3. Limit late night eating/snacking unless you consumed a very early dinner (4+ hours before bedtime).  In that case, it may be beneficial to eat a small snack (less than 100 calories) of mostly carbohydrates and fat (think half an apple and 1/2 TBSP peanut butter) before bed to help keep insulin levels more stable overnight.

You now have the little missing puzzle piece for nutrition.  While these small snacks may not seem like a huge/important deal; add them to your routine and see how much more energized you feel during exercise and how much quicker you recover after.


When training for any type of event, proper stretching is incredibly important.  It aids in recovery, can help prevent injuries, and even improve overall performance. I recommend at least ten minutes of warming up/stretching before your workout and at least five to ten minutes following exercise.

PRE-WORKOUT STRETCHING (dynamic stretching)

Prior to your workout, you want to make sure you adequately warm your muscles and loosen your joints to prevent injuries, it will also enable you to reach your peak performance quicker.  There are two basic steps involved in pre-workout stretching.

  1. The cardio warm up to loosen up the joints
    1. Before any workout, do at least five minutes of cardio treadmill, walking, elliptical, rowing, etc. to get the fluid moving in the joints and to slowly start increasing your heart rate.
  2. Dynamic stretching to loosen/activate muscles
    1. Complete at least five-ten minutes of stretching. This type of stretching should include moving stretches so you don’t risk tearing a muscle.  These should target multiple muscles at once.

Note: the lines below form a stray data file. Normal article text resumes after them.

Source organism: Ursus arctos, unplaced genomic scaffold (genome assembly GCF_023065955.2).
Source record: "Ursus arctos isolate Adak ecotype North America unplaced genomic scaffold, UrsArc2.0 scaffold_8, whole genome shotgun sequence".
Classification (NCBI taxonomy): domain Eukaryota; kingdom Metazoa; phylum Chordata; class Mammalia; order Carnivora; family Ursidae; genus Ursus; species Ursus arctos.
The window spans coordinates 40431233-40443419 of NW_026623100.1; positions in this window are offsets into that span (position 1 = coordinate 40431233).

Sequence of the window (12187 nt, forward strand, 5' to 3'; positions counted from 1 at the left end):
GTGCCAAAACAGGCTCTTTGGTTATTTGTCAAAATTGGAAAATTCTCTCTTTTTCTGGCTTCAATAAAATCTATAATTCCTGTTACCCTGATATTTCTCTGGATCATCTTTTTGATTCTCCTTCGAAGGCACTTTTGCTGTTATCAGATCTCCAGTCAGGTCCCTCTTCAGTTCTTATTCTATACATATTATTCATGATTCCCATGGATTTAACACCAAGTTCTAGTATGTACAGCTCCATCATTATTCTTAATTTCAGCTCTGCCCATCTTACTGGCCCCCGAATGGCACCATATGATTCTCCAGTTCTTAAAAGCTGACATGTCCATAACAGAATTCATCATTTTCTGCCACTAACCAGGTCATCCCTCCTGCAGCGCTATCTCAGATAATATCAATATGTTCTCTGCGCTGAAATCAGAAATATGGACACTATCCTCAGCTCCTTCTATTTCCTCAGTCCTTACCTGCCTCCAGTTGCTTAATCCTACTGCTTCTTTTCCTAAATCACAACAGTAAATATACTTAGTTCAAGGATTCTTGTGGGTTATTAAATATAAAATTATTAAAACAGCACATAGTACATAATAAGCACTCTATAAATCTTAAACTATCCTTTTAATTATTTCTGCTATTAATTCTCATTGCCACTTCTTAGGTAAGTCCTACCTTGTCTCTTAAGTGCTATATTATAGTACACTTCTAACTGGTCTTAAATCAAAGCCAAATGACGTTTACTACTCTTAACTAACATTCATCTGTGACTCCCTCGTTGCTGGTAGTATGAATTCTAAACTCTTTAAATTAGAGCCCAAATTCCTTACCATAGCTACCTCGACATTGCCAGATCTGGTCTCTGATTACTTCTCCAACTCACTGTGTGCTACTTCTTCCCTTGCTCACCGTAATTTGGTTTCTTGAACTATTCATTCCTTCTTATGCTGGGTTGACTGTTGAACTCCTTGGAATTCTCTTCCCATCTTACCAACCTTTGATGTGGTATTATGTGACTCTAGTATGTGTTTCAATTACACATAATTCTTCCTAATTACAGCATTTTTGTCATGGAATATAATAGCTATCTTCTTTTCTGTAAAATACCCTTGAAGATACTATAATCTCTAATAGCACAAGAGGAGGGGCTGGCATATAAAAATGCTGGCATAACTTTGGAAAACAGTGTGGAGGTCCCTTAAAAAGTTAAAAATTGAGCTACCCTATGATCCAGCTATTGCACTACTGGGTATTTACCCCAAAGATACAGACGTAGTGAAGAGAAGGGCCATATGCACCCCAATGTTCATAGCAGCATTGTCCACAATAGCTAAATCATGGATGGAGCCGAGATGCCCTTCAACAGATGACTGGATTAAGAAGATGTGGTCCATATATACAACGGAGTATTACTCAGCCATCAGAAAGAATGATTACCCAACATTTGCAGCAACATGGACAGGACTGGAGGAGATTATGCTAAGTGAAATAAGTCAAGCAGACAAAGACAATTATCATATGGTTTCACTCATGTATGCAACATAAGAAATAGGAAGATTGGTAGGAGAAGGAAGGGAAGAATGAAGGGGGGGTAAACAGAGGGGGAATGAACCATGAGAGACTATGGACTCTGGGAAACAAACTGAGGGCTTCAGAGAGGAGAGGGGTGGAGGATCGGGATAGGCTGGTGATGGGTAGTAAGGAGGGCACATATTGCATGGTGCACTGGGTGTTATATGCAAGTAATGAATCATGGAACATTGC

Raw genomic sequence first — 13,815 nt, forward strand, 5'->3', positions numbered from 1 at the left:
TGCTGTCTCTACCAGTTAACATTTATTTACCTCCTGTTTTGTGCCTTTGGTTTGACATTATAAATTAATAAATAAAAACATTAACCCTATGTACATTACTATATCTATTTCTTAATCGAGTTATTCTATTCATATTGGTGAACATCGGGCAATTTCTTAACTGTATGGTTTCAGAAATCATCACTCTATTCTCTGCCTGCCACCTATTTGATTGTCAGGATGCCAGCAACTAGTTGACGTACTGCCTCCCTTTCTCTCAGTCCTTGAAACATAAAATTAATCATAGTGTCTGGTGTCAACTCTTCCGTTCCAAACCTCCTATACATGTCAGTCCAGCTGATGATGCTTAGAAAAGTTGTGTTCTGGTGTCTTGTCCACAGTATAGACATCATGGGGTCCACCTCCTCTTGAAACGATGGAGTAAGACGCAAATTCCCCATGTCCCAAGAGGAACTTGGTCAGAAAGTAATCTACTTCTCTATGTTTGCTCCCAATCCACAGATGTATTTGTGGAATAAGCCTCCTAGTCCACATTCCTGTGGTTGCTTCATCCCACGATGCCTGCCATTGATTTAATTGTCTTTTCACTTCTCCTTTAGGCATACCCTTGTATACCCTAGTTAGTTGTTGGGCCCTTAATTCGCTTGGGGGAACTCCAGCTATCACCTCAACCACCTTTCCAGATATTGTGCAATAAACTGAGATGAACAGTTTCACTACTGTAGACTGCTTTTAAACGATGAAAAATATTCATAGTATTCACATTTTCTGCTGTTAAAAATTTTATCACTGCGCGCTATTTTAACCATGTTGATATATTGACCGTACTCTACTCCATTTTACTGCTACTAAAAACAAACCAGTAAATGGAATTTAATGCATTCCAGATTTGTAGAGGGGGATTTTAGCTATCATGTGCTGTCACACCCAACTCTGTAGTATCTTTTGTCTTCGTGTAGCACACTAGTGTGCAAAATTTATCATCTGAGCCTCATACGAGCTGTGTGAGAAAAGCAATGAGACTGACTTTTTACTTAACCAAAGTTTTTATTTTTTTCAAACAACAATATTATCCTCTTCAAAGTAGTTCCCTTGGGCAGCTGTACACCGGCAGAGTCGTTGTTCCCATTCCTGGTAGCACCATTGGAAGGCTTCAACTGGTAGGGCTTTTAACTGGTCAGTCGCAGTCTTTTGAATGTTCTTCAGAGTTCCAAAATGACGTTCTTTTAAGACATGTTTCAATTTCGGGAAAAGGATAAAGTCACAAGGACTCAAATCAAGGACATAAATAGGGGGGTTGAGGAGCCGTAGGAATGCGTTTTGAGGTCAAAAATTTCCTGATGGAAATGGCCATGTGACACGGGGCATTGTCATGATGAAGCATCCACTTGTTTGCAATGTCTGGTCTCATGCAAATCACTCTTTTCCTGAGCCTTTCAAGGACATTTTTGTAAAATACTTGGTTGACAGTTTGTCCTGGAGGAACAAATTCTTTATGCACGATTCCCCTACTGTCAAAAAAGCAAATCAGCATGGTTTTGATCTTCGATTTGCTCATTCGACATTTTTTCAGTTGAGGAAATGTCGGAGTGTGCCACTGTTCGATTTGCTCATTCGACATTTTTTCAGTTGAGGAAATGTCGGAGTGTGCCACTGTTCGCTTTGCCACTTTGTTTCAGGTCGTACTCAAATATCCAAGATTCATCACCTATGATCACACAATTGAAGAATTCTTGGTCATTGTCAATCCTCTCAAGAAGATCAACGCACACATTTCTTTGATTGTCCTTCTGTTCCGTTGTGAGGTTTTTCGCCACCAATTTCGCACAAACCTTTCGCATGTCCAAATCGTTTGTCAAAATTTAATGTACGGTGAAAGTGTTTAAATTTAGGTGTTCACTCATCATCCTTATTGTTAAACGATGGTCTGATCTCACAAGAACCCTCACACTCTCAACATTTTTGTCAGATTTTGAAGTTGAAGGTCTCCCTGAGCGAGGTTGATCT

See examples below:
– Windmills
– Arm Circles
– Hugs
– Shoulder Scratch
– Chest Opener
See examples below:
– Frankenstein Kicks
– Hamstring Kicks
– Butt Kicks
– High Knees
– Hip Openers
– Bodyweight Squats
– Bodyweight Lunge and Twist
Post-workout Stretching (static & recovery stretching)

Following a workout; you may already feel sore or most likely, the soreness will develop later. The best way to limit this and recover quicker is by adequately cooling down and stretching following a workout. This includes two steps, which are outlined below.

  1. Cardio cool down to bridge the gap between work and rest.
    1. If you stop abruptly, you are more likely to develop injuries and potentially increase muscle soreness.
    2. Try to do at least three – five minutes of cardio to bring your heart rate down closer to resting. Try walking, biking, elliptical, etc.
  2. Static stretching to limit future soreness and increase flexibility
    1. Focus on at least five-ten minutes of stretching, depending on how sore you already are. These stretches should be in place and you should target only one or two muscles at a time.
See examples below:
– Shoulder Pull
– Tricep Pull
– Chest Stretch
– Shoulder/Back Rotational Stretch
See examples below:
– Hamstring Stretch
– Calf Stretch
– Piriformis/Glute Stretch
– Quad Stretch
– Hip/Inner Thigh Stretch
There you have it!  The two types of stretching and when each one is appropriate.  If you have never stretched before, start slow.  Focus more so on the dynamic stretching because you are at greater risk of a muscle tear from static stretching.  I know stretching is something that is easily skipped due to lack of time and exhaustion, but it really can decrease soreness while also improving recovery & performance so please try to make the time for it!

I hope this is the information helps to further your performance.  Please, please, please don’t hesitate to email me at katie@bbbwellness.com if you have any questions or concerns; no matter how small they may seem!  I will be checking in the last week before the Long Island Race and will have one more blog covering the last couple of days before the run: what to eat/when and what workouts to focus on.  Thank you for including me on your journey and I can’t wait to see how everyone does!